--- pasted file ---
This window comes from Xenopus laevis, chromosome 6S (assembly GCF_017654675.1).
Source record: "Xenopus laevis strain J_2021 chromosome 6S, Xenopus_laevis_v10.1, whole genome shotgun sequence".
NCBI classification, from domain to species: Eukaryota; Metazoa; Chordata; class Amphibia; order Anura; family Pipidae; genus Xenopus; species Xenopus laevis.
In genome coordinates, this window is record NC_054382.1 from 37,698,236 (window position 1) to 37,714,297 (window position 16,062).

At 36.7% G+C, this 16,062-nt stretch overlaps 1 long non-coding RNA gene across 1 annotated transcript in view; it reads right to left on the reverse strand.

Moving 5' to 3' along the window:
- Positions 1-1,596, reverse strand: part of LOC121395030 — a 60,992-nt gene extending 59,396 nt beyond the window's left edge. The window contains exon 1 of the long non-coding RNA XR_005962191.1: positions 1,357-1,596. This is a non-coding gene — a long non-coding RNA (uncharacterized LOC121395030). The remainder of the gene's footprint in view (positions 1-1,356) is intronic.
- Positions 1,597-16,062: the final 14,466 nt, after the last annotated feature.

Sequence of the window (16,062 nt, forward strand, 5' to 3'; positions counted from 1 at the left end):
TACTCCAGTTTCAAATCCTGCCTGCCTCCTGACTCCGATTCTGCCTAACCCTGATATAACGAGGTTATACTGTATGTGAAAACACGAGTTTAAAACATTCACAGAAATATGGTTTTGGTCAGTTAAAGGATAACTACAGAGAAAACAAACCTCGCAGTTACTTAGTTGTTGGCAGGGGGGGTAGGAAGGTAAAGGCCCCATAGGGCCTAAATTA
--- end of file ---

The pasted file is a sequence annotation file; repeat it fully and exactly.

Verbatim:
This window comes from Xenopus laevis, chromosome 6S (assembly GCF_017654675.1).
Source record: "Xenopus laevis strain J_2021 chromosome 6S, Xenopus_laevis_v10.1, whole genome shotgun sequence".
NCBI classification, from domain to species: Eukaryota; Metazoa; Chordata; class Amphibia; order Anura; family Pipidae; genus Xenopus; species Xenopus laevis.
In genome coordinates, this window is record NC_054382.1 from 37,698,236 (window position 1) to 37,714,297 (window position 16,062).

At 36.7% G+C, this 16,062-nt stretch overlaps 1 long non-coding RNA gene across 1 annotated transcript in view; it reads right to left on the reverse strand.

Moving 5' to 3' along the window:
- Positions 1-1,596, reverse strand: part of LOC121395030 — a 60,992-nt gene extending 59,396 nt beyond the window's left edge. The window contains exon 1 of the long non-coding RNA XR_005962191.1: positions 1,357-1,596. This is a non-coding gene — a long non-coding RNA (uncharacterized LOC121395030). The remainder of the gene's footprint in view (positions 1-1,356) is intronic.
- Positions 1,597-16,062: the final 14,466 nt, after the last annotated feature.

Sequence of the window (16,062 nt, forward strand, 5' to 3'; positions counted from 1 at the left end):
TACTCCAGTTTCAAATCCTGCCTGCCTCCTGACTCCGATTCTGCCTAACCCTGATATAACGAGGTTATACTGTATGTGAAAACACGAGTTTAAAACATTCACAGAAATATGGTTTTGGTCAGTTAAAGGATAACTACAGAGAAAACAAACCTCGCAGTTACTTAGTTGTTGGCAGGGGGGGTAGGAAGGTAAAGGCCCCATAGGGCCTAAATTA